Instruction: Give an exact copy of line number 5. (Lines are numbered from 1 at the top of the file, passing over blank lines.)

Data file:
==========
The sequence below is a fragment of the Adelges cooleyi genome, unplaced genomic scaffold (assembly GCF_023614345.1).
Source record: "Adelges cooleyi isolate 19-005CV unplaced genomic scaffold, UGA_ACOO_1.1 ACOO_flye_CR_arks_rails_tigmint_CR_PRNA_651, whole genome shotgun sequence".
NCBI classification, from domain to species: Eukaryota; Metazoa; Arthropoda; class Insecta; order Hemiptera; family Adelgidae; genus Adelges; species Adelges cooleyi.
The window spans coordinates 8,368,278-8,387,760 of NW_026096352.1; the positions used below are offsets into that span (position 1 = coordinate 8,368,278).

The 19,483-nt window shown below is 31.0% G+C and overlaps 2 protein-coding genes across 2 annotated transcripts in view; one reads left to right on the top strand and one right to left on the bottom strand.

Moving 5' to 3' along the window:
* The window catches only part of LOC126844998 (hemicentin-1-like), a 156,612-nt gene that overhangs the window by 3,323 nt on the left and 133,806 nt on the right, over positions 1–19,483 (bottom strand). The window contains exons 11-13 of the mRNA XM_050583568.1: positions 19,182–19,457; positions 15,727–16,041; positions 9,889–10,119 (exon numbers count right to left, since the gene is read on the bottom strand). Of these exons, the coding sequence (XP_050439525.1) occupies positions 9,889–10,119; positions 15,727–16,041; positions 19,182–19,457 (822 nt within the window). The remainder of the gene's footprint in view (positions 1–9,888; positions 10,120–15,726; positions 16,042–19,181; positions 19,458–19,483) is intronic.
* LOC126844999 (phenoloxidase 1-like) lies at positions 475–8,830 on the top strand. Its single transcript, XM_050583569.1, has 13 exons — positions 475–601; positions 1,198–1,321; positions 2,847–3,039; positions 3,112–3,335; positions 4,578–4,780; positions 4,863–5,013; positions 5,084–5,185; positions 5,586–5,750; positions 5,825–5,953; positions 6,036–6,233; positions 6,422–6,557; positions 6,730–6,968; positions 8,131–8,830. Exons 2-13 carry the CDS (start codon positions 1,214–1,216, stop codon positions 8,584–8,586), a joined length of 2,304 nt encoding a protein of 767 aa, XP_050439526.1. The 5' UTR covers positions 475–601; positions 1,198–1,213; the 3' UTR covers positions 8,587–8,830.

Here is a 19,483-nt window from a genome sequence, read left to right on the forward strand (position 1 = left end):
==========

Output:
The 19,483-nt window shown below is 31.0% G+C and overlaps 2 protein-coding genes across 2 annotated transcripts in view; one reads left to right on the top strand and one right to left on the bottom strand.